The first night of the fire was unusual. A hot wind that you might associate with a Southern California 'Santa Ana' began in the early evening. Santa Rosa usually has warm days and cold nights so this was a remarkable event that I haven't seen in the 15 years that I've lived in the North Bay. It was the night before Columbus Day/Indigenous Peoples Day and you could hear parties going on in the warm gusty night air. Our outdoor patio umbrellas blew over. Tree limbs on the redwoods behind the house came down.
Throughout the night Kay heard sirens and couldn't sleep. In the early morning she went outside and smelled the smoke. As she turned on TV to check the news the service went out. We sat in our car and listened to radio, and heard that Santa Rosa was burning. Although we weren't in the official evacuation area we started to pack the truck with family photos, paintings, and other things of value to us. Overhead dark smoke clouds began to cover the sky. By the time we were ready to leave I walked out to the driveway and was alarmed to see that the entire northern skyline was dark black. I felt a surge of panic and we jumped in the truck and drove west to the ocean. As we drove toward the coast the smoke did not lift but actually seemed to get thicker. When we reached the waves on Point Reyes' South Beach we saw the smoke covering the shore and extending far into the ocean. Even the closest waves were obscured in a yellow haze. We turned southward to the East Bay looking in vain for clear air, but the entire bay area was covered.
Later in the day I began to get calls and notes from friends who had lost their homes or feared that their homes were lost. One had put out fires around his Oakmont home and then left quickly in his motorhome. He found out later that the home was saved but another home that he rented out had completely burned. The tension continued for days.
When I drove back up to check the house and get more things a couple of days later I regretted it. The smoke was thick, yellow, and came right down to the ground. It was difficult to see across the street. The fire came right down into town and had burned entire neighborhoods and the hillsides for miles around. Bright wild flames charged across the wilderness areas and left black hillsides in their wake.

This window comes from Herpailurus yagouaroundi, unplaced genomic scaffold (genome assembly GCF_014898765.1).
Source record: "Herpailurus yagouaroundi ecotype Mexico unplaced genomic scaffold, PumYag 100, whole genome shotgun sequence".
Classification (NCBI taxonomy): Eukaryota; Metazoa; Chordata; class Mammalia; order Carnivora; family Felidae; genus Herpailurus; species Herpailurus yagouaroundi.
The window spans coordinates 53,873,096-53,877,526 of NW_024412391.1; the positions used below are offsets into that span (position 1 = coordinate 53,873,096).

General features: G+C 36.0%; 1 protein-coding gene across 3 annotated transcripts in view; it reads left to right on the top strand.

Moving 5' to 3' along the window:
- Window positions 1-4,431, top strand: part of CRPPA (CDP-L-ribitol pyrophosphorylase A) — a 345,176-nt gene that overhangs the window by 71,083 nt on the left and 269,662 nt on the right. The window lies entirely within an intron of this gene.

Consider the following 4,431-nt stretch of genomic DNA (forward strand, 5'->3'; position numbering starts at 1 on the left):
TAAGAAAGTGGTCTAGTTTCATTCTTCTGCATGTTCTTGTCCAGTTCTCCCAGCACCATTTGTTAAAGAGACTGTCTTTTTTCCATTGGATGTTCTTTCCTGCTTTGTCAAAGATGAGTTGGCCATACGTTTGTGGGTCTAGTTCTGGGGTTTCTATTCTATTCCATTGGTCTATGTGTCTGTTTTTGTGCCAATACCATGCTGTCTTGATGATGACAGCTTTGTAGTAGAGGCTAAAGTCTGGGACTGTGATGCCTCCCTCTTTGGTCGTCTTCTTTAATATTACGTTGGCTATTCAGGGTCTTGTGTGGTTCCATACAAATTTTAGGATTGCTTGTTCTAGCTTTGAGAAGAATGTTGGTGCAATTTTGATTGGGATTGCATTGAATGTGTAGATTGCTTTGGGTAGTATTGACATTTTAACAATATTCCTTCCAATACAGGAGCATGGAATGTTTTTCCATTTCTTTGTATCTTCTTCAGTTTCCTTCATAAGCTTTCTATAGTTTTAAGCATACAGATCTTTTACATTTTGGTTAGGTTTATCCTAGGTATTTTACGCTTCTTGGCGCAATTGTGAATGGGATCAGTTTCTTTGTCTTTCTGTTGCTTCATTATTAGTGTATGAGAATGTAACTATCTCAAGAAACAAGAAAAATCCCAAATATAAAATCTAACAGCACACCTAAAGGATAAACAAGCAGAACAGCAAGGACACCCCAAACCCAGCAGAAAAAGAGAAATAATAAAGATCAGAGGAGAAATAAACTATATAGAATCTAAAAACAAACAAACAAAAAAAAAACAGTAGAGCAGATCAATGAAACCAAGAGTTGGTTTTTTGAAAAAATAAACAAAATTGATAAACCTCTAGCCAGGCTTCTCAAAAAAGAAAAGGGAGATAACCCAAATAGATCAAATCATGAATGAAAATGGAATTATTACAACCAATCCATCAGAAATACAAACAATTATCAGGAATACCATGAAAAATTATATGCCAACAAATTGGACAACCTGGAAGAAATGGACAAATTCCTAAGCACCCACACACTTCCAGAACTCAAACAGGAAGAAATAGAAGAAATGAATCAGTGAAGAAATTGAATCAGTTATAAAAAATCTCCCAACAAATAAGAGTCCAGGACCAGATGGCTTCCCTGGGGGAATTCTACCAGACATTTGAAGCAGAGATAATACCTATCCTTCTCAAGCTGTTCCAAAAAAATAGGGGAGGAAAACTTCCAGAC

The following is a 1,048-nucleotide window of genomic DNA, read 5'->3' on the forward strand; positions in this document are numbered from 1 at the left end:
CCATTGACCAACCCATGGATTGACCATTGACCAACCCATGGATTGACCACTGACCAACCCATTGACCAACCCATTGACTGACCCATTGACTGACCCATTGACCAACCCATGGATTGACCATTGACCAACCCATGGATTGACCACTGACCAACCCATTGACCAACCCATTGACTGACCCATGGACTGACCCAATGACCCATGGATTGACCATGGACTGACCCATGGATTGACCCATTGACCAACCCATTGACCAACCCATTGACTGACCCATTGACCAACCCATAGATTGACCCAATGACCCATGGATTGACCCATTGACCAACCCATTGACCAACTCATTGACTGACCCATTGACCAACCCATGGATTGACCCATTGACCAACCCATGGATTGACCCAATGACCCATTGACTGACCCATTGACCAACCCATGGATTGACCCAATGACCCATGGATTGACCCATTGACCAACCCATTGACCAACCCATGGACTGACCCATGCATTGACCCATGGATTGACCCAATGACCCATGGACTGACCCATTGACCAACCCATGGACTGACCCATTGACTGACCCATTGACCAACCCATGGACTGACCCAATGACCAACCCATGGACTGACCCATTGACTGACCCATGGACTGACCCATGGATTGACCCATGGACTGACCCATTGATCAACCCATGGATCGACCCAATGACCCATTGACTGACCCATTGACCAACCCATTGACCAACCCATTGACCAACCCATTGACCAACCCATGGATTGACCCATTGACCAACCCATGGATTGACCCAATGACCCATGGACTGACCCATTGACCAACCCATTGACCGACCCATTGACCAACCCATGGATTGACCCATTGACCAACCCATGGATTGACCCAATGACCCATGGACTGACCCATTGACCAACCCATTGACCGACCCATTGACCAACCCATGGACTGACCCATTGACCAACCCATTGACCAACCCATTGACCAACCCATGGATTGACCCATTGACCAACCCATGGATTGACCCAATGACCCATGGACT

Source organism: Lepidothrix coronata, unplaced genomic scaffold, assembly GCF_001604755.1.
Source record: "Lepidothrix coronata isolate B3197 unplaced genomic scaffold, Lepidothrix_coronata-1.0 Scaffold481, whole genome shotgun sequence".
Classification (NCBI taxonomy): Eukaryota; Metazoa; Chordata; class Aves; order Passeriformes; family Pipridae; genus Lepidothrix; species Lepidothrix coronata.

Now that the fires are out we have seen hundreds of acres of land scarred with destroyed structures, blackened trees, lone fireplaces, and melted cars. The areas that burned in Santa Rosa range from million dollar homes in the Fountaingrove hillsides to the modest Coffey Park neighborhood to the trailer park that now looks like a melted mass of twisted metal. Although I've been sent someone's YouTube video showing the northeast area of Santa Rosa as a targeted Agenda 21 'development area' or a 'redevelopment area', this is incorrect. What that map shows is about 12 individual development sites i.e. home sites that were currently permitted for home construction.
The question is "Will the destruction of single family homes across the city spark more Smart Growth high density development that can be pushed through with Delphi meetings pressuring the populace?" "Will this fire be the excuse to refuse building permits for single family homes?" "Will rural lands controlled by Pacific Gas & Electric, non-profit land trusts, and individuals be better managed in the future to clear brush and dead trees?"
There is an investigation into the source of the fires. Along with all of you we have concerns and look forward to more information. All investigations and all sources must be considered.